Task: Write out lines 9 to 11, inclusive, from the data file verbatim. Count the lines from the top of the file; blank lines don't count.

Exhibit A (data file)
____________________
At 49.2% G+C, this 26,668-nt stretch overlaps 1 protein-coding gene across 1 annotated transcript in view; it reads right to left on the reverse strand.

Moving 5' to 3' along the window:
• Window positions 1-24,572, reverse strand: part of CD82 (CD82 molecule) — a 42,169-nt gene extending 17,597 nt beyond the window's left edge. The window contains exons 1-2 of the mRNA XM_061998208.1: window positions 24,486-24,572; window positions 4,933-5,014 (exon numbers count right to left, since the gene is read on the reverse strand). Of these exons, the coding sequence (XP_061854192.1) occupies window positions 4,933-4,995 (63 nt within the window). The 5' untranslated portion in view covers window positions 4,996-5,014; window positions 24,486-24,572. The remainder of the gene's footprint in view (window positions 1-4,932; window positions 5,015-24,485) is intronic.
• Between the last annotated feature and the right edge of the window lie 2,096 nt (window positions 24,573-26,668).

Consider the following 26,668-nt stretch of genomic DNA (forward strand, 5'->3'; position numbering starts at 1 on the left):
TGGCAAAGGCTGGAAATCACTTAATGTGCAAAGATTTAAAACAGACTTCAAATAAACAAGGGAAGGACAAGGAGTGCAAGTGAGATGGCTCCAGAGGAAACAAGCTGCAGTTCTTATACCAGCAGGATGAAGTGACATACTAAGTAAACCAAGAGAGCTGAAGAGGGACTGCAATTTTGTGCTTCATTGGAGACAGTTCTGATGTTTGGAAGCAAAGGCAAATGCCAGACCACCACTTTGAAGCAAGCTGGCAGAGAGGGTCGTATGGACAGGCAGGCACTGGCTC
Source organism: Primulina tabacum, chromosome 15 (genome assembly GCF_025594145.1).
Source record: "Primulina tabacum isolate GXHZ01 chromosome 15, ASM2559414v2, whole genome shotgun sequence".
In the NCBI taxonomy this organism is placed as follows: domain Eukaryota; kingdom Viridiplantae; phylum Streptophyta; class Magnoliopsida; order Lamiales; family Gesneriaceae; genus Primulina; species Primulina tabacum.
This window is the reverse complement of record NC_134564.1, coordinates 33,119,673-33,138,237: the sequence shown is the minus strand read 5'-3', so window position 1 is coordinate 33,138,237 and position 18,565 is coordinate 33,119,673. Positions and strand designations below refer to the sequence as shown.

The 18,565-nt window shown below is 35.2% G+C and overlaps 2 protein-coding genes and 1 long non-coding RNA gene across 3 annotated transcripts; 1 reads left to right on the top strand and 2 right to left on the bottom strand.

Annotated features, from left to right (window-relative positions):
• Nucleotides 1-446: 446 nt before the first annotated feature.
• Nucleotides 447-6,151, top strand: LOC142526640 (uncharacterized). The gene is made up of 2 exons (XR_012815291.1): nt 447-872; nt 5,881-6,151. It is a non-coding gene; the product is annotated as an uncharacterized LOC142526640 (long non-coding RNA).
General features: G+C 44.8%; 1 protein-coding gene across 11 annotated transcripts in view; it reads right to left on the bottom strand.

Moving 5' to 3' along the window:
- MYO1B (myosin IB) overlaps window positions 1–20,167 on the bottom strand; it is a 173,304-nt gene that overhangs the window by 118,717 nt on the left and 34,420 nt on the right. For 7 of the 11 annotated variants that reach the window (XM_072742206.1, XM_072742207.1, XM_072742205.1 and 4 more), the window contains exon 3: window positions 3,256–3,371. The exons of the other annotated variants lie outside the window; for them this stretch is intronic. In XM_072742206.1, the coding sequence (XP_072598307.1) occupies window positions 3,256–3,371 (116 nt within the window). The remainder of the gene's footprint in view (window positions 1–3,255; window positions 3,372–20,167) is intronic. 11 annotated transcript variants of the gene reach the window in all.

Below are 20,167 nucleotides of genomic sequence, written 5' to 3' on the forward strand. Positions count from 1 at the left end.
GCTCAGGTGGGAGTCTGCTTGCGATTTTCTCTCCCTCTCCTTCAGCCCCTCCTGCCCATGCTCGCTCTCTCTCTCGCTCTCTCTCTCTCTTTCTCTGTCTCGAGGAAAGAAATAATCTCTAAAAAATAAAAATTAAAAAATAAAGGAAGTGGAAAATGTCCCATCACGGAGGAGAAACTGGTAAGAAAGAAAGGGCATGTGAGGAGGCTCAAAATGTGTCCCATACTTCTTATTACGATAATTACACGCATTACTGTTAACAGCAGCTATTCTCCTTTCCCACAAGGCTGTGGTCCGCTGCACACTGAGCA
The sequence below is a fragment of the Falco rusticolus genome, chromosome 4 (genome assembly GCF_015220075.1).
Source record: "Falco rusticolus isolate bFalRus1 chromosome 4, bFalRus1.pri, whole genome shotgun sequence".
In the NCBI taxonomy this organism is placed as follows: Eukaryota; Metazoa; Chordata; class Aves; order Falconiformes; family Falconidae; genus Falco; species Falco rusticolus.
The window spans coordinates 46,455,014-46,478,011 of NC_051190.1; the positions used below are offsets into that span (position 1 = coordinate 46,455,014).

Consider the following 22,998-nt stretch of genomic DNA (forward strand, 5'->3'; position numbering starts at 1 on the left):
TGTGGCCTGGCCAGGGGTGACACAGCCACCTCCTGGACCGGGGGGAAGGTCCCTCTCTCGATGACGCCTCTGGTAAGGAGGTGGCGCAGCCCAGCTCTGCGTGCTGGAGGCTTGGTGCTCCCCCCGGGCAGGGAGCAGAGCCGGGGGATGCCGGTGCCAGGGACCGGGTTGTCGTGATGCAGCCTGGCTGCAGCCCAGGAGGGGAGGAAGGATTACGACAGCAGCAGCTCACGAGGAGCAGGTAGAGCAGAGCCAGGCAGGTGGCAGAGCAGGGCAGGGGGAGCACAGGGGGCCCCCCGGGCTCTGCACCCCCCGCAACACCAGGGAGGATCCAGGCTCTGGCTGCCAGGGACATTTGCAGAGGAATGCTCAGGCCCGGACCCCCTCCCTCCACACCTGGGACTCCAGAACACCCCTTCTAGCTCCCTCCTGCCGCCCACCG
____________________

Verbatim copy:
In the NCBI taxonomy this organism is placed as follows: domain Eukaryota; kingdom Viridiplantae; phylum Streptophyta; class Magnoliopsida; order Lamiales; family Gesneriaceae; genus Primulina; species Primulina tabacum.
This window is the reverse complement of record NC_134564.1, coordinates 33,119,673-33,138,237: the sequence shown is the minus strand read 5'-3', so window position 1 is coordinate 33,138,237 and position 18,565 is coordinate 33,119,673. Positions and strand designations below refer to the sequence as shown.

The 18,565-nt window shown below is 35.2% G+C and overlaps 2 protein-coding genes and 1 long non-coding RNA gene across 3 annotated transcripts; 1 reads left to right on the top strand and 2 right to left on the bottom strand.